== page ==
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Turkey holds five over deadly Istanbul blast, says suicide bomber arrived Jan. 5 from Syria as refugee

AFP-JIJI

Turkey said Wednesday it had arrested five suspects over a deadly suicide bombing carried out by an Islamic State jihadi that killed 10 German tourists in the historic center of Istanbul.

Ankara has said that Tuesday’s strike was perpetrated by a 28-year-old Syrian who belonged to the Islamic State group and had recently entered Turkey from Syria as a migrant.

Prime Minister Ahmet Davutoglu said that four suspects had been arrested Wednesday in relation to the attack.

Interior Minister Efkan Ala said earlier that one person had already been arrested on Tuesday in connection with the bloodshed.

Turkish security forces over the last days also rounded up 74 suspected Islamic State members across the country, state media said, but it was not clear if any were directly connected to the Istanbul bombing.

Davutoglu said the bomber had not been on any wanted lists, but was registered entering Turkey from Syria as one of over 2.2 million Syrian refugees fleeing their nation’s almost five-year civil war.

“This person was not being followed (as a wanted suspect). This person entered Turkey as an ordinary migrant,” said Davutoglu. “All his links will be worked out now.

“Turkey is working to find the true actors behind this attack where Daesh (Islamic State) was used as a subcontractor,” he added, without explaining further.

The bomber, identified as Nabil Fadli, detonated his charge in Sultanahmet Square, home to Turkey’s most visited historic sites, including the Ottoman-era Blue Mosque and Hagia Sophia church.

The explosion went off by the Obelisk of Theodosius, a monument from ancient Egypt, one of the city’s most iconic landmarks.

The Sabah daily said the bomber had entered Turkey as a refugee from Syria on Jan. 5. He was then fingerprinted by the Turkish migration service, but the authorities insisted he had not been on any wanted list.

The Hurriyet daily said Turkey’s spy agency had twice issued warnings over the risk of a suicide attack in Istanbul.

The German foreign ministry said 10 of those killed in the attack were German, without specifying if they accounted for all the victims.

German Interior Minister Thomas de Maiziere, who visited the wounded in a hospital in Istanbul, said there was “no indication” the attack specifically targeted Germans, saying there was no need to cancel travel plans.

“It was an attack against humanity,” he said. “I see no reason to refrain from trips to Turkey.”

But the German foreign ministry has advised its nationals to keep away from large groups in public places and tourist attractions in Istanbul.

German tourism giant TUI said customers who had booked trips to Istanbul can switch destination without paying a penalty.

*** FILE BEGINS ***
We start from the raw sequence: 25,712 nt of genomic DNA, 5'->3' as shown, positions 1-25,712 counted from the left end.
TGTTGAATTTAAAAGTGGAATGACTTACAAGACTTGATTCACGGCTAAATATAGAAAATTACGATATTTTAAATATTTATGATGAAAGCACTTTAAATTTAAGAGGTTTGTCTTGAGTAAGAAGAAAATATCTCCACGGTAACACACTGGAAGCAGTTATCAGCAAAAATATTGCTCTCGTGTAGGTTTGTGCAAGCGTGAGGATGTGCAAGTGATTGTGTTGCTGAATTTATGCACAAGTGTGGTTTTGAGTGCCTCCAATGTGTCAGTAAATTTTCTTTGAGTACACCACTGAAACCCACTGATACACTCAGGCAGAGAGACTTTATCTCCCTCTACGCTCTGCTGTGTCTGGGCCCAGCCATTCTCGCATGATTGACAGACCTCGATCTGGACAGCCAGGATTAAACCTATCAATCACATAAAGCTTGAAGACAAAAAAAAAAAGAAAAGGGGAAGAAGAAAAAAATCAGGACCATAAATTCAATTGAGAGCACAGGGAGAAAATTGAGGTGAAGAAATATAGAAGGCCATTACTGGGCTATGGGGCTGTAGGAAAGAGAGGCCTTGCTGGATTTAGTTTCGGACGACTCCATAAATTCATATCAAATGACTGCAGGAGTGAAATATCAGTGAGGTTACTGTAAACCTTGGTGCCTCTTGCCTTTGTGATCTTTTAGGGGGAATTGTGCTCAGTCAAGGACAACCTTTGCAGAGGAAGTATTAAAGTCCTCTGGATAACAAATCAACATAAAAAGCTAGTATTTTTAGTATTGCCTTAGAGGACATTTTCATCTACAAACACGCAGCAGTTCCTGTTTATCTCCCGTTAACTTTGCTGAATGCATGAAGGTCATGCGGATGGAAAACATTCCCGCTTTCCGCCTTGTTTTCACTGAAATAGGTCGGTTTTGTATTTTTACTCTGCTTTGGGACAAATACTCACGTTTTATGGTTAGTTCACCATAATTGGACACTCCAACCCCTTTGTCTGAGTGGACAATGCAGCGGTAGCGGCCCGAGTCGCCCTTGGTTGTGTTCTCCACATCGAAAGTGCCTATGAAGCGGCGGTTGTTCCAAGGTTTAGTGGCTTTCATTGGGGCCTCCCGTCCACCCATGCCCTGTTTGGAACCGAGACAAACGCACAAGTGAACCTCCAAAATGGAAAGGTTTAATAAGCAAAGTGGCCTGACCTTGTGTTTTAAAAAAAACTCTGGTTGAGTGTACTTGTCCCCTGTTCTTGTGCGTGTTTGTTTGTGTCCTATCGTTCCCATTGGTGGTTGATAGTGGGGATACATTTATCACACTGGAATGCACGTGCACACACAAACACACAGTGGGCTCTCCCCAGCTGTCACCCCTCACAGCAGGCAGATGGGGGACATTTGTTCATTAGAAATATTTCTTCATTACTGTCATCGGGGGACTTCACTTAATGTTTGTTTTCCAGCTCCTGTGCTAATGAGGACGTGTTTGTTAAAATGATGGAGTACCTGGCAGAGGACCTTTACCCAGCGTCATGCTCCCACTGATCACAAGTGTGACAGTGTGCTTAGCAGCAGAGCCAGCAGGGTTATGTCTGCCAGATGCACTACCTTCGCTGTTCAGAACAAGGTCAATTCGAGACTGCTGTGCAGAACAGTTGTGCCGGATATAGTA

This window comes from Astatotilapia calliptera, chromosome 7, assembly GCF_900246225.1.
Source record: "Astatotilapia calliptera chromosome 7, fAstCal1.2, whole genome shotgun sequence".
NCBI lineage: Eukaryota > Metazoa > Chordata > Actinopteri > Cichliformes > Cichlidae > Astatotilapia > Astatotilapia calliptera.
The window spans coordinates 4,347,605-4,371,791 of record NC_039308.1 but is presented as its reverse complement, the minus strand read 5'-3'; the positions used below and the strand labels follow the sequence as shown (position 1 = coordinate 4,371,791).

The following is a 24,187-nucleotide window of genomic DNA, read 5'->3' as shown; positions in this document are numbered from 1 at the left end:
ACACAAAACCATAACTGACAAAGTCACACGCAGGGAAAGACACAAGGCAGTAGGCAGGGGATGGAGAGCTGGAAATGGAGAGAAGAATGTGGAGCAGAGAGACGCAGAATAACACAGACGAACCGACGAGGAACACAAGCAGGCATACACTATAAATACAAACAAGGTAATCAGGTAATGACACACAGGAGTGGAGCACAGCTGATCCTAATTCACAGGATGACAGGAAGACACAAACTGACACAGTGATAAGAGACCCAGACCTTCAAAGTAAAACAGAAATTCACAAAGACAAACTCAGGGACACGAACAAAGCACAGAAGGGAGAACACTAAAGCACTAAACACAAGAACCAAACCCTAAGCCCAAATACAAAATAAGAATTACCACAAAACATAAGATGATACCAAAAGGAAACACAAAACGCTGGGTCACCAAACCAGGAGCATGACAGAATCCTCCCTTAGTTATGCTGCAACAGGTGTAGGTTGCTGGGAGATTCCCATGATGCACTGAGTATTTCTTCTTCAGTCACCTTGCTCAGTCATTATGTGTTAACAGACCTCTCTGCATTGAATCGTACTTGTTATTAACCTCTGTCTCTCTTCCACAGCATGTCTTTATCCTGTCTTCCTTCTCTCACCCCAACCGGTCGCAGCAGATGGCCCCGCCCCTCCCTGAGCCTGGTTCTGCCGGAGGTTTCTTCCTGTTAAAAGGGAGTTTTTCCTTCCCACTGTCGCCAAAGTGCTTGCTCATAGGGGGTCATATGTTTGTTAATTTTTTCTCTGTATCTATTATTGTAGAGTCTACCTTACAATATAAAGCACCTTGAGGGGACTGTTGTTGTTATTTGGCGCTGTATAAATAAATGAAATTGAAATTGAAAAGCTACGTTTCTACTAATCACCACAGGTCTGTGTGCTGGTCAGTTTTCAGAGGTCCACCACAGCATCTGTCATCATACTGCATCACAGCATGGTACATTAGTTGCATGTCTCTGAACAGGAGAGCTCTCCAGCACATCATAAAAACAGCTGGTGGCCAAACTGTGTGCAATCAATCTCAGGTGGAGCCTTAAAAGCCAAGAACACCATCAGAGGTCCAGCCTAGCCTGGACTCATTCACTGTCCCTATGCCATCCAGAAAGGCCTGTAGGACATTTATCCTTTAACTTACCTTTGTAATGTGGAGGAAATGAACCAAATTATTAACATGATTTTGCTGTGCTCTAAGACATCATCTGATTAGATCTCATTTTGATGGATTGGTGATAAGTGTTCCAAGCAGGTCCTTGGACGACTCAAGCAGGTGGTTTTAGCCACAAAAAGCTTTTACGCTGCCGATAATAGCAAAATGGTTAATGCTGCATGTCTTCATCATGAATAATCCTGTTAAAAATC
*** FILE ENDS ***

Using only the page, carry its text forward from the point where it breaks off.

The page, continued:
Turkey has been hit by a string of deadly attacks blamed on jihadis over the last year, including a double suicide bombing in October in Ankara that killed more than 100 people.

But Tuesday’s bombing was the first time in recent memory tourists had been targeted in the heart of Istanbul.

Police on Wednesday removed a cordon preventing access to the area of the attack, which was quickly thronged by media and some tourists, an AFP correspondent said.

Davutoglu, his wife, Sare, and de Maiziere placed red roses by the obelisk, which appeared to have sustained no damage in the bombing.

Others wrapped soccer scarves around the railings from popular German teams, including Bayern Munich and Borussia Dortmund, an AFP correspondent said.

The blast left 15 people wounded, most of them Germans but also Norwegians, Peruvians and at least one Turk. Berlin said seven injured Germans were being treated in hospitals, five of them in intensive care.

The tourists were part of a group of 33 who had been staying at a boutique hotel in the upmarket Galata district and had been bussed to Sultanahmet that morning, media reports said.

“I saw the young man pull the pin and I shouted ‘run!’ in German. Then we started to run away, and the bomb instantly exploded,” the group’s tour guide, Sibel Satiroglu, told investigators, the Hurriyet newspaper said.

Long accused of failing to crack down on Islamic State, Turkey has in recent months moved against jihadi cells operating on its territory, making hundreds of arrests.

Among the 74 arrested over the last two days were 16 people suspected of planning a major attack in Ankara, Anatolia news agency said.

On Wednesday, three more suspected Islamic State members were detained in the southern resort city of Antalya. All three are Russian citizens, it added.

In the major southern hub of Adana, 17 people were arrested, including three more Russians as well as Tajiks, Afghans and a Swedish citizen.